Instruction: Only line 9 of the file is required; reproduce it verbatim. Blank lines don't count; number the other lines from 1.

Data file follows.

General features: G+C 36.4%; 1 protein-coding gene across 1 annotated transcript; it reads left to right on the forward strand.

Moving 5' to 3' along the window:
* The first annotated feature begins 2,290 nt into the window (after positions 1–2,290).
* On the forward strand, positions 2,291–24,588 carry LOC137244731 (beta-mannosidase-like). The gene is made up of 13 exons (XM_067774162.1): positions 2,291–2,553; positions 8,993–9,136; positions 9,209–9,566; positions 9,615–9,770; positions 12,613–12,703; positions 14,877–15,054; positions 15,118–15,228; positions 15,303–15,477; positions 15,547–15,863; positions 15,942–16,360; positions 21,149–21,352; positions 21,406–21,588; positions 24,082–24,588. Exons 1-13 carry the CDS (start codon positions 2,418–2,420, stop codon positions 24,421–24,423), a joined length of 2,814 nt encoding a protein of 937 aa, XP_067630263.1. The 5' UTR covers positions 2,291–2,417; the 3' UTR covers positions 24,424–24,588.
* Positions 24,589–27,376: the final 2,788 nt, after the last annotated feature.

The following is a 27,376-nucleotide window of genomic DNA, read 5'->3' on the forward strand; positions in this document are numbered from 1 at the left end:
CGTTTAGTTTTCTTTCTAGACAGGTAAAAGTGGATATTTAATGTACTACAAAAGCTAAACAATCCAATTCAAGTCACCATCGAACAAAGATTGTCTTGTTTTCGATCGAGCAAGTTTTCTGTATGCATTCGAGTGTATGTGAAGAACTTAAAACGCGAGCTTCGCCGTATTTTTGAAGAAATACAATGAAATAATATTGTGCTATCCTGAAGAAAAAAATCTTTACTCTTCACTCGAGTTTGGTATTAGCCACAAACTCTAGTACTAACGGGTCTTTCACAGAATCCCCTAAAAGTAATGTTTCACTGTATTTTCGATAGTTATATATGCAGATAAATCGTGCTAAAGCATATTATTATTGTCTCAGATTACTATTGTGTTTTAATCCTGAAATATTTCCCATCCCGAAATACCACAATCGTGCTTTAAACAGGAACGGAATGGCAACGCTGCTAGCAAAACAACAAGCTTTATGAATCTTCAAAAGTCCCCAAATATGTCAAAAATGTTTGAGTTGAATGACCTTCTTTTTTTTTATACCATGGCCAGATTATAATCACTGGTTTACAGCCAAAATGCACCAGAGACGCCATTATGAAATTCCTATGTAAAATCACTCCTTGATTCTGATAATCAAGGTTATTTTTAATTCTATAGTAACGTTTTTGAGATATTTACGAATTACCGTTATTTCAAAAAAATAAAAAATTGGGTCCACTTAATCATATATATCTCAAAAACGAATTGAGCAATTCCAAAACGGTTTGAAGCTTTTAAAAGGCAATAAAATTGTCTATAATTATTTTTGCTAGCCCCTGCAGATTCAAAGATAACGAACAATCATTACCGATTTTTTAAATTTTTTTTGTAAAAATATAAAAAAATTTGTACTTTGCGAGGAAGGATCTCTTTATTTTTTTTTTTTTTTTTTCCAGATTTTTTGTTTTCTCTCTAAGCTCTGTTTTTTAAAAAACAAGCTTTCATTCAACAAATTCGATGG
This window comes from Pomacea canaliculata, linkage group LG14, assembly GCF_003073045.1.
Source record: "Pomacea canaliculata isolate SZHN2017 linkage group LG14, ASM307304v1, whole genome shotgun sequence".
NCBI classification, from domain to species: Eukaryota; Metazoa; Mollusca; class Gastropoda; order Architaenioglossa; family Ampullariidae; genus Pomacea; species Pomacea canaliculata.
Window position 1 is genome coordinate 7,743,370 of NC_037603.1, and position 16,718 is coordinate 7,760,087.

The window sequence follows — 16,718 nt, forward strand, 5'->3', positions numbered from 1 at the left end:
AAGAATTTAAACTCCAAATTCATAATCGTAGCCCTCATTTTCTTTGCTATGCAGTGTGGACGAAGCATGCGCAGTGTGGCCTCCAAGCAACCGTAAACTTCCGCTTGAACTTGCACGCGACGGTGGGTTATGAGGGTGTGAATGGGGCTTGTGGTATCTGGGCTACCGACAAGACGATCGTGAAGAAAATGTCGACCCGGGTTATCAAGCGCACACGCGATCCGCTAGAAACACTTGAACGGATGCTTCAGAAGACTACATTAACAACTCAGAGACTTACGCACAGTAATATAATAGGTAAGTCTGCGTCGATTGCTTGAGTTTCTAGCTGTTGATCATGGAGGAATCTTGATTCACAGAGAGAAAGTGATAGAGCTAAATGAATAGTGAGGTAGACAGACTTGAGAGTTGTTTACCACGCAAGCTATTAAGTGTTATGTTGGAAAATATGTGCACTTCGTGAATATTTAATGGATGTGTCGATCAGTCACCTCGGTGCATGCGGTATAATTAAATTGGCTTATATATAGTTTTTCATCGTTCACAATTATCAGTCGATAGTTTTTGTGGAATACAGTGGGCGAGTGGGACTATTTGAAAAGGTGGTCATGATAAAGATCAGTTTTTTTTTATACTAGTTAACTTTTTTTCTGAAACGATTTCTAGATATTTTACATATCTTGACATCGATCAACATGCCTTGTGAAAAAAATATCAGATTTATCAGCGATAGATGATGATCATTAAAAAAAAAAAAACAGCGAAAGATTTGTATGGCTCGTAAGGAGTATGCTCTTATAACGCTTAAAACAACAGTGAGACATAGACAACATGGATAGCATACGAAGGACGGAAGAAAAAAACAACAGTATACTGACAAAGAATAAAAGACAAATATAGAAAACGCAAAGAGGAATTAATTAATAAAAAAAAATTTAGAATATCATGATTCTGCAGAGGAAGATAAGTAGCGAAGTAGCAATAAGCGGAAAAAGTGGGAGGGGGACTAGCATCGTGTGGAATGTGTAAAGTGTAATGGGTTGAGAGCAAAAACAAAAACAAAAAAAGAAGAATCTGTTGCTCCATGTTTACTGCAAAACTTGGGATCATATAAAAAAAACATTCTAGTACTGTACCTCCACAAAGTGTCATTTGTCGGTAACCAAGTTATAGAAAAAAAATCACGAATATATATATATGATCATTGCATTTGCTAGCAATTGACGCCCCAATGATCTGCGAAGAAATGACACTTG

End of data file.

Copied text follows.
Source record: "Pomacea canaliculata isolate SZHN2017 linkage group LG14, ASM307304v1, whole genome shotgun sequence".